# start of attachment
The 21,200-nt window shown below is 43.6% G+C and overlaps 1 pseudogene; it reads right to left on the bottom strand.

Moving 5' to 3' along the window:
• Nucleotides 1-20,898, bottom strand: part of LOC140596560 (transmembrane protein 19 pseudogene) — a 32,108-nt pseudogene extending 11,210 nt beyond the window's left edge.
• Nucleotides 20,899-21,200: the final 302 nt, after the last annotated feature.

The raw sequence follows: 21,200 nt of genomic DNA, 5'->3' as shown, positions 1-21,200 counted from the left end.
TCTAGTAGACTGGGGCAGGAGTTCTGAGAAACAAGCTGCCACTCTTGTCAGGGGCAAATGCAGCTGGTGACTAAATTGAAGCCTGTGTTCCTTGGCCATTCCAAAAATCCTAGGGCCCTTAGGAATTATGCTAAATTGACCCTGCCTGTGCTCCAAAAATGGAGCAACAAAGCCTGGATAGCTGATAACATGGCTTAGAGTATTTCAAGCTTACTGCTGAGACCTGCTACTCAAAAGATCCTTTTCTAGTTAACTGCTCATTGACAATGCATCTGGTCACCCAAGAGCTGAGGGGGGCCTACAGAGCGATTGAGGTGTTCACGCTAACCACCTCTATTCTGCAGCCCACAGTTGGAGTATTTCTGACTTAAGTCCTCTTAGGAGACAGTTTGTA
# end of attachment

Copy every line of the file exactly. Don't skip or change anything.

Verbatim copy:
The 21,200-nt window shown below is 43.6% G+C and overlaps 1 pseudogene; it reads right to left on the bottom strand.

Moving 5' to 3' along the window:
• Nucleotides 1-20,898, bottom strand: part of LOC140596560 (transmembrane protein 19 pseudogene) — a 32,108-nt pseudogene extending 11,210 nt beyond the window's left edge.
• Nucleotides 20,899-21,200: the final 302 nt, after the last annotated feature.

The raw sequence follows: 21,200 nt of genomic DNA, 5'->3' as shown, positions 1-21,200 counted from the left end.
TCTAGTAGACTGGGGCAGGAGTTCTGAGAAACAAGCTGCCACTCTTGTCAGGGGCAAATGCAGCTGGTGACTAAATTGAAGCCTGTGTTCCTTGGCCATTCCAAAAATCCTAGGGCCCTTAGGAATTATGCTAAATTGACCCTGCCTGTGCTCCAAAAATGGAGCAACAAAGCCTGGATAGCTGATAACATGGCTTAGAGTATTTCAAGCTTACTGCTGAGACCTGCTACTCAAAAGATCCTTTTCTAGTTAACTGCTCATTGACAATGCATCTGGTCACCCAAGAGCTGAGGGGGGCCTACAGAGCGATTGAGGTGTTCACGCTAACCACCTCTATTCTGCAGCCCACAGTTGGAGTATTTCTGACTTAAGTCCTCTTAGGAGACAGTTTGTA